3) V - Whether you continue from V: The Series, or do as the creator would prefer and scrap everything after the initial mini-series, there's still plenty of plot potential remaining. After all, the alien invasion and occupation is still going on and the struggle to get rid of the Visitors, save humanity and our water supply has potential to make years worth of good TV.

2) Sliders - I'm of mixed feelings on this show. I loved Sliders, but after Arturo's "death," things started to spiral out of control. By the time we got past Colin and into Mallory and the only original cast member left was Rembrandt, things were pretty well off track. But the beauty of a parallel realities show is that it's all so easy to fix. Hell, they built in a means by which the real Arturo could still be alive (there was an episode in which he struggled with his evil counterpart and we've no confirmation which one made the next slide. If nothing else, parallel realities are still a goldmine for a TV show, and I suspect Jerry O'Connell will be available soon anyway.

1) Crusade - Babylon 5 was one of the greatest achievements in television, and well before its time. Today, it's no big deal at all to think of a show telling one cohesive story over the span of several years, but it was almost unprecedented when creator J. Michael Straczynski started his epic in 1993. After wrapping that, in 1999 he immediately launched a follow-up set in the same universe: Crusade. This time, a plague has been unleashed on Earth and the story follows a crew as they have five years to find a cure before all mammalian life is destroyed. I'm not sure why TNT picked up the show and then aired the episodes out of order, as FOX did with Firefly, effectively destroying the narrative, but if you watch them as intended, the foundation was there for a great yarn.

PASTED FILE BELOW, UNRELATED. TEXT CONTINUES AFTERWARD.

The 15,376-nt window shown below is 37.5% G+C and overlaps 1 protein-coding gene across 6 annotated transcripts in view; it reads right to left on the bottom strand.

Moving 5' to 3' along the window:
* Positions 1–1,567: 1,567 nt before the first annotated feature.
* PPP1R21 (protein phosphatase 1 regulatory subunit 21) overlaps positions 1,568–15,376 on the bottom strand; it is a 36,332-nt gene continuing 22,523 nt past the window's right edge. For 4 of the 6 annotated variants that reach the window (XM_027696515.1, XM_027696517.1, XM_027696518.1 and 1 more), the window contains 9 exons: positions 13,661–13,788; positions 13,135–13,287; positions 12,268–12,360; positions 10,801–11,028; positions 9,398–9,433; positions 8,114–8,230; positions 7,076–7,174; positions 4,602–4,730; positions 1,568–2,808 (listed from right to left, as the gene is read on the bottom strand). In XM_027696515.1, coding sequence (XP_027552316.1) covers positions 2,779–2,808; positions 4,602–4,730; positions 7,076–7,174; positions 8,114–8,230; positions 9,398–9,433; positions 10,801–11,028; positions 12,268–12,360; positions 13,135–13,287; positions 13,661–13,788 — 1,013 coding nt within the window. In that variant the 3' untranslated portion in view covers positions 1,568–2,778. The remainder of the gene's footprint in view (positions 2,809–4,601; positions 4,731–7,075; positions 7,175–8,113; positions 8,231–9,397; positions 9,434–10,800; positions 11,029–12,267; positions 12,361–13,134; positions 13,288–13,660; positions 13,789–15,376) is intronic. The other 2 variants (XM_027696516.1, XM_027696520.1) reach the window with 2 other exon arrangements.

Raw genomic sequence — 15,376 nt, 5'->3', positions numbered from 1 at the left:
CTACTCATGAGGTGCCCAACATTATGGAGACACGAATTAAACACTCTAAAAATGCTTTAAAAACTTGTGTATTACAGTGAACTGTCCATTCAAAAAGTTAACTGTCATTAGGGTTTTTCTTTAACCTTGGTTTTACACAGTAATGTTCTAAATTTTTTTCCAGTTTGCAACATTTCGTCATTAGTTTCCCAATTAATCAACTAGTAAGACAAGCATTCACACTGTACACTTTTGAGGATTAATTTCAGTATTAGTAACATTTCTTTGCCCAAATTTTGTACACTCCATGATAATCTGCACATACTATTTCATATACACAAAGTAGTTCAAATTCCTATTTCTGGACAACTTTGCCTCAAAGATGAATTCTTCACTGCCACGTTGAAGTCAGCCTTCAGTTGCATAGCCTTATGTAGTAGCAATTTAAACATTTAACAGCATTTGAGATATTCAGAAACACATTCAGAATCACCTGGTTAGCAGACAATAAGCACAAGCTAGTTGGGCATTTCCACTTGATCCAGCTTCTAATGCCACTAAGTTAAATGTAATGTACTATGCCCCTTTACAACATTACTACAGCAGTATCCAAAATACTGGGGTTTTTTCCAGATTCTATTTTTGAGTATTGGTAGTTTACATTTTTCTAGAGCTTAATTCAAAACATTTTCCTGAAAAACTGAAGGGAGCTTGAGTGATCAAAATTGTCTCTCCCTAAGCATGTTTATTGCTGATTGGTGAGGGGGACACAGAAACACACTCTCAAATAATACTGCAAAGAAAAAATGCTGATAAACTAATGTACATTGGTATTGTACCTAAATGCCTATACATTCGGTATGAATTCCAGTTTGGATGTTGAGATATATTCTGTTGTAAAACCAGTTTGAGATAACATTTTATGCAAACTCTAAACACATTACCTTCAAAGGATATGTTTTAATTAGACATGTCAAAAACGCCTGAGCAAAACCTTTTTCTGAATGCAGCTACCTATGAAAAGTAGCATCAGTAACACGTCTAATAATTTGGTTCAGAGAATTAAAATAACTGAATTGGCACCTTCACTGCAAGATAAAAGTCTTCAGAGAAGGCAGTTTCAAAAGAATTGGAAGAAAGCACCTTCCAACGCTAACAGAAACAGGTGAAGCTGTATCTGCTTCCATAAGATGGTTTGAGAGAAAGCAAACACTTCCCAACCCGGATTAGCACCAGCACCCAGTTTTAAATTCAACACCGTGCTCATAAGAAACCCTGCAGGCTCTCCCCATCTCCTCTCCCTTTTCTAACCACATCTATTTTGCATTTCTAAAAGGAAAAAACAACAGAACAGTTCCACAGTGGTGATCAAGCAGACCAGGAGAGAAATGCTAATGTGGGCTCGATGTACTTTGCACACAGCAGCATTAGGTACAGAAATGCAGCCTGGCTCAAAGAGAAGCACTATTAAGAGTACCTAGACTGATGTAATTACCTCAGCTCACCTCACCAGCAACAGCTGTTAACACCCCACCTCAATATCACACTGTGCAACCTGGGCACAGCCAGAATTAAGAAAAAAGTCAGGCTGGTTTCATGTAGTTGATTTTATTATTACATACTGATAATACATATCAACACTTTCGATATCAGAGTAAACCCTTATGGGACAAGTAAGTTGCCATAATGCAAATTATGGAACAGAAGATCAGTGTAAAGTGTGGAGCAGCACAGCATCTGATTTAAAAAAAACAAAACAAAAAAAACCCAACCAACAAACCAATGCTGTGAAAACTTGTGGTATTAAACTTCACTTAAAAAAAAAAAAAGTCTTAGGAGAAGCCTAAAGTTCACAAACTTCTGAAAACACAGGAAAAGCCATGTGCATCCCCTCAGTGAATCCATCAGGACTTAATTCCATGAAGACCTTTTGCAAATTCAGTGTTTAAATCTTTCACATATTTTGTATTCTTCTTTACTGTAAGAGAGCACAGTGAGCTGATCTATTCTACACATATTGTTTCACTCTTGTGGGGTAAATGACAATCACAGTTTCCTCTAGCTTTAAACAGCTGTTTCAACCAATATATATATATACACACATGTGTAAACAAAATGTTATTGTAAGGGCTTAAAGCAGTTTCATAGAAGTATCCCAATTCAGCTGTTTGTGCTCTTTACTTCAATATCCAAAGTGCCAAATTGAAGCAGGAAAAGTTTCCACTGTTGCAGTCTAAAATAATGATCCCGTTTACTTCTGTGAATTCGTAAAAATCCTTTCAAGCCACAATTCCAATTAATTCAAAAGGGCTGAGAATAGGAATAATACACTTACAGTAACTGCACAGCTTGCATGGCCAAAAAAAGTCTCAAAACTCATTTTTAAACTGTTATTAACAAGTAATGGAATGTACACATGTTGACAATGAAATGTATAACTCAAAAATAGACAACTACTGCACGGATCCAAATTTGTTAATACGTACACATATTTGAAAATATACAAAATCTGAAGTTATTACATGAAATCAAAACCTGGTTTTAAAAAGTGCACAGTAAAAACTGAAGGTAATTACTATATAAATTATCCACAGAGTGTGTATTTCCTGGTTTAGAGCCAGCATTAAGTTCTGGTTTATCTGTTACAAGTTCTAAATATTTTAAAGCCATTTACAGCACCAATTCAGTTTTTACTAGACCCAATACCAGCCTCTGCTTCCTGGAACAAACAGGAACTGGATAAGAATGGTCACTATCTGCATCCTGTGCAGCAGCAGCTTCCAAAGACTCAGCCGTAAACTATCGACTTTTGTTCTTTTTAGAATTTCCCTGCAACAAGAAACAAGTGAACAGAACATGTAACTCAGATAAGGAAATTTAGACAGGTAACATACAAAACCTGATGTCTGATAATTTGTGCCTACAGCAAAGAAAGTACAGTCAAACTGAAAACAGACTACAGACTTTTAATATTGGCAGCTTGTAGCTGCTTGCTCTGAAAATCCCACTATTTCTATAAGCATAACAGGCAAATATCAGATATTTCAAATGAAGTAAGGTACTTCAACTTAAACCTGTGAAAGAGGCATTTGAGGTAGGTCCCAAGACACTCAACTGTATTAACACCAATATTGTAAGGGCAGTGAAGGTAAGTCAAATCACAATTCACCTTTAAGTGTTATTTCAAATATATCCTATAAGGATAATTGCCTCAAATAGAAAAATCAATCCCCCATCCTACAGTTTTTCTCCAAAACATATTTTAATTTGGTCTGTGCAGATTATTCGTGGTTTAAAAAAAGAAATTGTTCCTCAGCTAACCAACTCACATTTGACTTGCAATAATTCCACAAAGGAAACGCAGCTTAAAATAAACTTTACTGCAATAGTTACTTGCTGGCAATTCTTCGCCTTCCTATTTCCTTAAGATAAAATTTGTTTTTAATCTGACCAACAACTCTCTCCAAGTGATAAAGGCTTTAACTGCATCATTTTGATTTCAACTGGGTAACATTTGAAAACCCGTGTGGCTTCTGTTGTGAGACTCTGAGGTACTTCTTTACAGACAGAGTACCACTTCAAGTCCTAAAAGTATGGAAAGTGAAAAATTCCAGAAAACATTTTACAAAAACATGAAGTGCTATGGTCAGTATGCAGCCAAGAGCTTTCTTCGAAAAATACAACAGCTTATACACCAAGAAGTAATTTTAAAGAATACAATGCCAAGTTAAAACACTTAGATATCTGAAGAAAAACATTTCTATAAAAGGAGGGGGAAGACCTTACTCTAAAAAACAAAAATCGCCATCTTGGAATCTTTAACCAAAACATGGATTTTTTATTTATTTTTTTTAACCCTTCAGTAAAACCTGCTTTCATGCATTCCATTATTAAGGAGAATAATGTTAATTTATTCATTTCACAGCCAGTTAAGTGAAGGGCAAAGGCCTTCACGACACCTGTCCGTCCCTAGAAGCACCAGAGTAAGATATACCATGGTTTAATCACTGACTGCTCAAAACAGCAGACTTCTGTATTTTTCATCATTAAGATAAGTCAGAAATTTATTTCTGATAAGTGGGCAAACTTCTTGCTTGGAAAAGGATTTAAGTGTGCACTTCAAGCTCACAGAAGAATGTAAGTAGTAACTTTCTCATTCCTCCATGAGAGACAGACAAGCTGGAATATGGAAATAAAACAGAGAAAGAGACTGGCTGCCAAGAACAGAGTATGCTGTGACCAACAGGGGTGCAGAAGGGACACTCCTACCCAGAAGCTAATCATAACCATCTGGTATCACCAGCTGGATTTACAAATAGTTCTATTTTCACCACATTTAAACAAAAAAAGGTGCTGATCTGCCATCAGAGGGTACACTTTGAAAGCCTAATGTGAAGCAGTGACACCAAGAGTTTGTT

BONUS) Soap - I don't care what you say, with alien abductions and demonic possessions, this brilliant comedy was as sci fi/fantasy as the rest of these shows. The complexity of its myriad storylines puts even most modern shows to shame, and yet it was all juggled so masterfully. However, after four glorious seasons and still with solid ratings, the plug was pulled abruptly. As such, the creators who ended every episode with various cliffhangers left us viewers with three major ones. Will Jessica die by firing squad? Will Chester kill Danny and maybe himself and will Burt get ambushed?

Other than various Star Trek series, Babylon 5, Stargate and ultimately the new Battlestar Galactica and Lost and a select few others, how many sci fi shows have actually reached a natural ending in the last decade or so?

There are lots of shows that didn't make the list, and I know they could have. I kept Buffy, Angel and Farscape off the list because all three have official continuations going by their creators in comics, which is good enough for me!